Cuba, Australia, Hungary, Boston

Autumn Novels

September 24, 2000|By Beth Kephart | Beth Kephart,Special to the Sun

There's a novel for every propensity and purpose this fall -- flaring sagas and sweet little nothings; inventions of the future; reimaginings of the past. Some are clinquant, explosive, daring, unsettling. One is fiction as politics, another fiction as idea. And one, the littlest one, does no more than tell a story, and down it goes, after all the others, like a wash of Southern Comfort.

In terms of sheer intelligence, intensity and lure, "The Return of Felix Nogara" (Persea Books, 278 pages, $25.95), by Cuban emigree Pablo Medina, stands out. Centered on a Caribbean island that the author calls Barata but readers are meant to understand as Cuba, "Felix Nogara" imagines what might happen at the end of a Castro-like reign.

The catalyst for action is the return of the eponymous hero to "the island of his birth, the focus of all his attention, his imagination, and his concern." It's been 38 years since Nogara set foot on Barata, and it is through him that we learn the magnificent island's history and come to understand the impossible condition of the exile.

Medina's writing is nothing short of unrelentingly brilliant, his conceptualization of this confabulated place tinged with a bloody, forceful passion. This is fiction conjured with a camera-like precision, as with this sentence that recalls a stage in Barata's past: "And so the city of Carenas came to resemble a carnival with bands of musicians playing sarabandes on street corners, poets in the parks reciting sonnets in the Italian manner -- and the French prostitutes, dressed in suggestive costumes, strolling in their leisurely and lascivious manner through the marketplace, leaving behind the irresistible scent of rosewater and catastrophe."

There's nothing easy about Medina's vision, nothing consoling, and as the book moves back and forth between the life the exile has been forced to live and the island he has returned to, the reader must be willing to go where exiles must go, to not want overmuch for the hero.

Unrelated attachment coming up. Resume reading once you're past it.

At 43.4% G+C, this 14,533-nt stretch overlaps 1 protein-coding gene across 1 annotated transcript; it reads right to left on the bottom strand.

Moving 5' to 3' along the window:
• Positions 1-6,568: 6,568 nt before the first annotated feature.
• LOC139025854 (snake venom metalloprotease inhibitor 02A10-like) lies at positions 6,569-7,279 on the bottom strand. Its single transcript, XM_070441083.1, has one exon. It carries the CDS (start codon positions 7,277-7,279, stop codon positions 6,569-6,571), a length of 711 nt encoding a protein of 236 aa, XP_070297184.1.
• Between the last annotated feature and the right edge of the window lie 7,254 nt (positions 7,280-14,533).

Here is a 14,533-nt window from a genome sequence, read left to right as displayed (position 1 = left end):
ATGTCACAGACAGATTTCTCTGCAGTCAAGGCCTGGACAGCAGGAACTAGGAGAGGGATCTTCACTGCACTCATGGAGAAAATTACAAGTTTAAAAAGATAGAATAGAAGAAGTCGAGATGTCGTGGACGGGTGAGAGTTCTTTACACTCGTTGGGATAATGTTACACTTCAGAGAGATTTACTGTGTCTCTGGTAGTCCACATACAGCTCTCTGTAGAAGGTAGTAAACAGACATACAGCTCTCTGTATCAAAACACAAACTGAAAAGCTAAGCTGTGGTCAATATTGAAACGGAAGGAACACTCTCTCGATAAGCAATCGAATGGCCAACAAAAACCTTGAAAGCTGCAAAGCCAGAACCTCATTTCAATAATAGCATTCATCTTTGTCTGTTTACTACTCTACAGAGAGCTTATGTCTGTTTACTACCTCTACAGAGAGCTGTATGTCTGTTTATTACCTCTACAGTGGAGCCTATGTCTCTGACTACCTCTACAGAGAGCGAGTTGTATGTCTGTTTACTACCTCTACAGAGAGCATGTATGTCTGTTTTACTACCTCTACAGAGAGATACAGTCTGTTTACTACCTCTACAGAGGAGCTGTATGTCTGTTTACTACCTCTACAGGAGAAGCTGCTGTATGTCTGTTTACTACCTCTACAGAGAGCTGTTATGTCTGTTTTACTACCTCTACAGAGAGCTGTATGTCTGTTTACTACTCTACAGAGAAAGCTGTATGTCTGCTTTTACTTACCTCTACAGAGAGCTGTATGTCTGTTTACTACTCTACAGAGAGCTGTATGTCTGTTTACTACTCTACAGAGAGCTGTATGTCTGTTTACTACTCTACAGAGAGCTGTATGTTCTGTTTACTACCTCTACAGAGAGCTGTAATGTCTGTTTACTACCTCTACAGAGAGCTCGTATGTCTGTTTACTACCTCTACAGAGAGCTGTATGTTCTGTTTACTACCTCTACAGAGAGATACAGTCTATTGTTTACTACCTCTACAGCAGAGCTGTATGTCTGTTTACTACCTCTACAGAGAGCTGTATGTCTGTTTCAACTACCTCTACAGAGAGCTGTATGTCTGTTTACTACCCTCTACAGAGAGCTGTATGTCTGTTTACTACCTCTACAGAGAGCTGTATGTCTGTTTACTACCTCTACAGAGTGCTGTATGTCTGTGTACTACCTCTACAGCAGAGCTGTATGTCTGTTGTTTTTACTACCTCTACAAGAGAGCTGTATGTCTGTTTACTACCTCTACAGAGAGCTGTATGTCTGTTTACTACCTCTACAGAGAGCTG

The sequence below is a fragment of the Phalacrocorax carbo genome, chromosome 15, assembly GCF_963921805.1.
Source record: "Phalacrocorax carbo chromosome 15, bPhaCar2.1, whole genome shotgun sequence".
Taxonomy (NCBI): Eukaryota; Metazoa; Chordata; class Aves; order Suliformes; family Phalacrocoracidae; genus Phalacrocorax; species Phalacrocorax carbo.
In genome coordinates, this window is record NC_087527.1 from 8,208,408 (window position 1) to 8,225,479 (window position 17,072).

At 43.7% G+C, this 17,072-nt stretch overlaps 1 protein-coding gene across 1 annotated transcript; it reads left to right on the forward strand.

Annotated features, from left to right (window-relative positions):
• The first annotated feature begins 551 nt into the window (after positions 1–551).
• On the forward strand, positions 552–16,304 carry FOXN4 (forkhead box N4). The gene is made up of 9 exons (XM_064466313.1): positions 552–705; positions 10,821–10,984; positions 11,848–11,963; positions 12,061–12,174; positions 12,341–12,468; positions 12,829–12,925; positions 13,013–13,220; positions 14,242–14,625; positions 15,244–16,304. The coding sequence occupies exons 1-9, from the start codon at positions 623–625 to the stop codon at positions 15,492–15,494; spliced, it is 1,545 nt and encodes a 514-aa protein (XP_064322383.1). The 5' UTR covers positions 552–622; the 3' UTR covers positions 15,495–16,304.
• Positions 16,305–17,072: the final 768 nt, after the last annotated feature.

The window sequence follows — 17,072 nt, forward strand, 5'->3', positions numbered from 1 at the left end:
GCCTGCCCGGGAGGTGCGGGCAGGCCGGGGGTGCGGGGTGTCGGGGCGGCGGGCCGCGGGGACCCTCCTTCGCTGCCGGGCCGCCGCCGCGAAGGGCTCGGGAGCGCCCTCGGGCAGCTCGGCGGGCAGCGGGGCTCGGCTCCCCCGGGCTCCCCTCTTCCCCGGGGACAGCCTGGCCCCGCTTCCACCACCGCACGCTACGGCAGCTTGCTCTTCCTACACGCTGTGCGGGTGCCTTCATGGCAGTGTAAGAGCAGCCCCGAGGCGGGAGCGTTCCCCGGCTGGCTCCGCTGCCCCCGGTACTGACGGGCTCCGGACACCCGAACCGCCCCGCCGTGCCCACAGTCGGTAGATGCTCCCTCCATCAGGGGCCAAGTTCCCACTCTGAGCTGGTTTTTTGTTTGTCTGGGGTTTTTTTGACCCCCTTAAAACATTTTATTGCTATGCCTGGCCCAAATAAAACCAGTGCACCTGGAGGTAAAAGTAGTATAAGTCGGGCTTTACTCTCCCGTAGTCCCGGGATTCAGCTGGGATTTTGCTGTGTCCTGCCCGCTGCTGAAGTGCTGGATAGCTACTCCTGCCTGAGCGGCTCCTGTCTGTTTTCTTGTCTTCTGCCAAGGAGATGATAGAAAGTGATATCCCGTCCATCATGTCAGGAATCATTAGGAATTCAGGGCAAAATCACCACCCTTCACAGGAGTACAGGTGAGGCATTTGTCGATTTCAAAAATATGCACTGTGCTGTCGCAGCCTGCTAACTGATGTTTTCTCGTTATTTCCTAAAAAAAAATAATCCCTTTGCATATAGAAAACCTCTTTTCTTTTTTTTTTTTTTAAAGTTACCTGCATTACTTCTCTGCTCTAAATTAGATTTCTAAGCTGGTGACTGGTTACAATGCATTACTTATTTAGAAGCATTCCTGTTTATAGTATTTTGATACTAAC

"Felix's past lay on the other side of water," Medina writes. "To look there was to look at nothing, or to look at the shadow of something just beyond his reach." It is a desperate journey; it is, finally, profound. It is poetry used for a political purpose, and also a terribly personal one.

The ever-prolific neurophysiologist Colleen McCullough (of "The Thorn Birds" fame) has a big book out this fall. Called "Morgan's Run" (Simon & Schuster, 604 pages, $28), it has all the attributes of a sweeping historical saga -- a huge, thoroughly researched backdrop, tiny type, dialect-peppered dialogue, and a cataclysmic befalling of fates on nearly every page.

"Morgan's Run" begins in 18th century Bristol, England, with the battle cry, "We are at war!" and, with the snappiness of a confident hand, quickly introduces the characters that will stand at the heart of this book. Prime among the English folk is Richard Morgan, a good and resourceful man, who, in horrifically short order, loses his daughter, then his wife, then his son, then (but only momentarily) his common sense, before finally being hauled off to jail on a trumped-up charge.

Soon Morgan is headed toward the hostile, unknown continent of Australia, as part of the great British experiment that sent its unwanted, criminal element to a land on the opposite side of the globe. Perils abound -- on the sea, on the land -- and systematically Morgan stares them down.

There's nothing fancy here in the way McCullough tells her story -- no structural pyrotechnics, no similes more original than "his teeth were white as snow." But what makes this book so fun and worthwhile is the terrific attention McCullough has paid to the times, the fascinating array of details that she and her research team have resurrected and used to paint a portrait of an unlikely, imperiled community on a harsh, but yielding land.

Simone Zelitch's novel "Louisa" (Putnam, 377 pages, $24.95) is smart, ironic, original and structurally sophisticated, a hard-core work of art by a clearly hard-working author. Here again the subject at hand is exiles -- from country, from idealism, from love -- and while the story is ostensibly concerned with the fate of the Hungarian Jews before and after World War II, it may also be taken as a modern-day retelling of the biblical story of the widow Naomi and her daughter-in-law Ruth.

Nora, the story's sarcastic, star-crossed narrator, is Zelitch's stand-in for Naomi, while Louisa, the German would-be-opera singer who marries Nora's good-for-nothing son then hides Nora during the German occupation, is Zelitch's transliterated version of Ruth. Both of them -- the German, the disillusioned Jew -- end up in Israel together, and this is where the story begins.

Baltimore Sun Articles
|
|
|
Please note the green-lined linked article text has been applied commercially without any involvement from our newsroom editors, reporters or any other editorial staff.